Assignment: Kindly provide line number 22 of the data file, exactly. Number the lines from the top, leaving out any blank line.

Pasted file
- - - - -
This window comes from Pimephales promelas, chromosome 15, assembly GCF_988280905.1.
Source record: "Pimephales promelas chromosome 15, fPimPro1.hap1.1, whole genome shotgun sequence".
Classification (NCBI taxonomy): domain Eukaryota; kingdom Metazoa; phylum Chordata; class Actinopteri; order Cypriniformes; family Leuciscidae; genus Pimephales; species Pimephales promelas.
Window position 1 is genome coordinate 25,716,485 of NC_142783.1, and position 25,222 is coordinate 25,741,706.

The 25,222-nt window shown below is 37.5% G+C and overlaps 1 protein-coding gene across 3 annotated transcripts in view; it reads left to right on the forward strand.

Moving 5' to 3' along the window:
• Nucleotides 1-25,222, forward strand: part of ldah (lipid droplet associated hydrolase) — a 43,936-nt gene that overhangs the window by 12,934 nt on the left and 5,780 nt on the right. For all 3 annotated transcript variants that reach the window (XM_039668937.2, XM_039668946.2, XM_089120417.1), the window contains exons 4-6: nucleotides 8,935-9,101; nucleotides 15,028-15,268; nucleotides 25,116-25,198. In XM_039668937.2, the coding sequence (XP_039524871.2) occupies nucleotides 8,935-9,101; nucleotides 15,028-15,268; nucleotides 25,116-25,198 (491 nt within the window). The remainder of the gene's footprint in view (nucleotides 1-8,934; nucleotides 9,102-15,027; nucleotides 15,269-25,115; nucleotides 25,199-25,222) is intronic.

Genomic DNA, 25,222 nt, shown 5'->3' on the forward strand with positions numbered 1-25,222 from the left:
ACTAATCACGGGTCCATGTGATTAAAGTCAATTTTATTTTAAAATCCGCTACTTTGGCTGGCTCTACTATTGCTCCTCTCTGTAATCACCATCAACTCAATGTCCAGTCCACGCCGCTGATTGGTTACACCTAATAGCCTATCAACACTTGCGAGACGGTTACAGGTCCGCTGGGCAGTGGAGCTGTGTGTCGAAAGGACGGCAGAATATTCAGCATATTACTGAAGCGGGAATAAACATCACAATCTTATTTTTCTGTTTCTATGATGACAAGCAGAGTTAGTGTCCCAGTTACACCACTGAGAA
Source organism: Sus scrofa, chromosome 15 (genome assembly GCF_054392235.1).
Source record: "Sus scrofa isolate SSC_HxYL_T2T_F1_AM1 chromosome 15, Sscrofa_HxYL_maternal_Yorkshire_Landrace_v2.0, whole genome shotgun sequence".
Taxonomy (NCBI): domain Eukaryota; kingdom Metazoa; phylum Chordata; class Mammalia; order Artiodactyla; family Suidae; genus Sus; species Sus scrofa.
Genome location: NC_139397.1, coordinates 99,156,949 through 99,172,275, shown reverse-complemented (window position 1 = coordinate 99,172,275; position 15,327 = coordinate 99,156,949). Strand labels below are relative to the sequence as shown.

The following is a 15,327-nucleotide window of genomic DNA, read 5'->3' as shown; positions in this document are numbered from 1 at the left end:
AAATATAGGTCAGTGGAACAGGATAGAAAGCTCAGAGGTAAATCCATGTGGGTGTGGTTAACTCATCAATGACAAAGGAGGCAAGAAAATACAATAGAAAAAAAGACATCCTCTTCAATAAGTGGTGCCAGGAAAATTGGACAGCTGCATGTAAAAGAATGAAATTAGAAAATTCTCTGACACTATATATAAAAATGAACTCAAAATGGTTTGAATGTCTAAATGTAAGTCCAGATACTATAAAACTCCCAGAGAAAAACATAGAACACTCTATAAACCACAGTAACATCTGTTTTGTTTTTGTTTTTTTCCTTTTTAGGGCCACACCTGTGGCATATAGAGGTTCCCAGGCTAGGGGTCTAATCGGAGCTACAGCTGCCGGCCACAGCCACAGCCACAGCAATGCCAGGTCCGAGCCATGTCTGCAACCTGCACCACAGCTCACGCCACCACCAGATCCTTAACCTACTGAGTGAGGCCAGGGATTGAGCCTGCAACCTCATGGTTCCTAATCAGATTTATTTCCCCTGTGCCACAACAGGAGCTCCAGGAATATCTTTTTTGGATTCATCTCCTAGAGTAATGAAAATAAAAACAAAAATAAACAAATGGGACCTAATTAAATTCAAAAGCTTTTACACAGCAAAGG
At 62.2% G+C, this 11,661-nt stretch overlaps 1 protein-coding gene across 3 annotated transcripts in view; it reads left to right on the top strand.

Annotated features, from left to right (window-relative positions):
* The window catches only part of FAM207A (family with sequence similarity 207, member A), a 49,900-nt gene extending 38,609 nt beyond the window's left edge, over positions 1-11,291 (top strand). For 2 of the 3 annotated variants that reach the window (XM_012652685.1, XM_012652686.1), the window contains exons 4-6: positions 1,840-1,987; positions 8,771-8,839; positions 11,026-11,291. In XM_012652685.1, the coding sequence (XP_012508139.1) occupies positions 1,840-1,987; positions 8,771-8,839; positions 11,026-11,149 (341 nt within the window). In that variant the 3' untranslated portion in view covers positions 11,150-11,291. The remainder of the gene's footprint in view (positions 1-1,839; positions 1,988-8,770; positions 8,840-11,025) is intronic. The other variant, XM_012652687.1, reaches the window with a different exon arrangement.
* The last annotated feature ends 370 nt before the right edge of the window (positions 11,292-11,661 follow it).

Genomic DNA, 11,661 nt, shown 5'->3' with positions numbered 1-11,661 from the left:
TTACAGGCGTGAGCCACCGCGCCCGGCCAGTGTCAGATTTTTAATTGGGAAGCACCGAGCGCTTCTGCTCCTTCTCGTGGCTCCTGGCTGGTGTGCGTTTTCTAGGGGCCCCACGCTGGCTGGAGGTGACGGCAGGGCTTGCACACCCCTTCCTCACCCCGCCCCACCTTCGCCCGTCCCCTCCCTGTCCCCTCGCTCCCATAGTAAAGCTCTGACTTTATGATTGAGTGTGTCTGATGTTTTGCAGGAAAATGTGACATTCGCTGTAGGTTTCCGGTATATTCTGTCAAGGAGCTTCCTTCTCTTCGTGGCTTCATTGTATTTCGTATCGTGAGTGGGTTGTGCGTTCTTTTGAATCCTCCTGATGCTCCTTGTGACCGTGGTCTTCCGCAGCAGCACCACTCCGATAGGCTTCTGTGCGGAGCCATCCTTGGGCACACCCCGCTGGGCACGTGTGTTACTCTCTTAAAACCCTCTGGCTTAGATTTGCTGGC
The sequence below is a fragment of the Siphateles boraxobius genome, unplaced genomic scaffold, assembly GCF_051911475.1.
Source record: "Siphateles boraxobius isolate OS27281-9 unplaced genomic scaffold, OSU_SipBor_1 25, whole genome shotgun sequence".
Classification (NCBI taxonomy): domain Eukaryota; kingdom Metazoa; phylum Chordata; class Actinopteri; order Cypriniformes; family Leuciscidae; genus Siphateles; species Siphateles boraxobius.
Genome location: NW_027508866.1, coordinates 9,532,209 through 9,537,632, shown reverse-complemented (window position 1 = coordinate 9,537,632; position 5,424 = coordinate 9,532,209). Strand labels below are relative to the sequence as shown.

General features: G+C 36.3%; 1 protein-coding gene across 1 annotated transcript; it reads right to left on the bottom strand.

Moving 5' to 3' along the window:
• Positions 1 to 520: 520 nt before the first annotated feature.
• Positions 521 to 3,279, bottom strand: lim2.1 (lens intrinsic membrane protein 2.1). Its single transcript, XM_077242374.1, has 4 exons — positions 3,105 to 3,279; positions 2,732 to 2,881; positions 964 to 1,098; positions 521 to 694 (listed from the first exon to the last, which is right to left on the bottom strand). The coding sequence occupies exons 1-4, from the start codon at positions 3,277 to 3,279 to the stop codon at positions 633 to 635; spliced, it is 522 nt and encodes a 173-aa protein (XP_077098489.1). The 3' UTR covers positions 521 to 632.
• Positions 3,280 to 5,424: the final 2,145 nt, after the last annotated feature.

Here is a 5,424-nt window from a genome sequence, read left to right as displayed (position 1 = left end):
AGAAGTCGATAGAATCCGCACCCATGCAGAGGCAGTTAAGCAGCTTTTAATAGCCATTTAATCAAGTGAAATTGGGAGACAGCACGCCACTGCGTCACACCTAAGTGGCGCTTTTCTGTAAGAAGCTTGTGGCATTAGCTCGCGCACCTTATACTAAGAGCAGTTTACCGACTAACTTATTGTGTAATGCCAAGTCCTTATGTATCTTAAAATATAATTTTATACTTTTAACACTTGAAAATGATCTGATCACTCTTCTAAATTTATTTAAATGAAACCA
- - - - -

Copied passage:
The sequence below is a fragment of the Siphateles boraxobius genome, unplaced genomic scaffold, assembly GCF_051911475.1.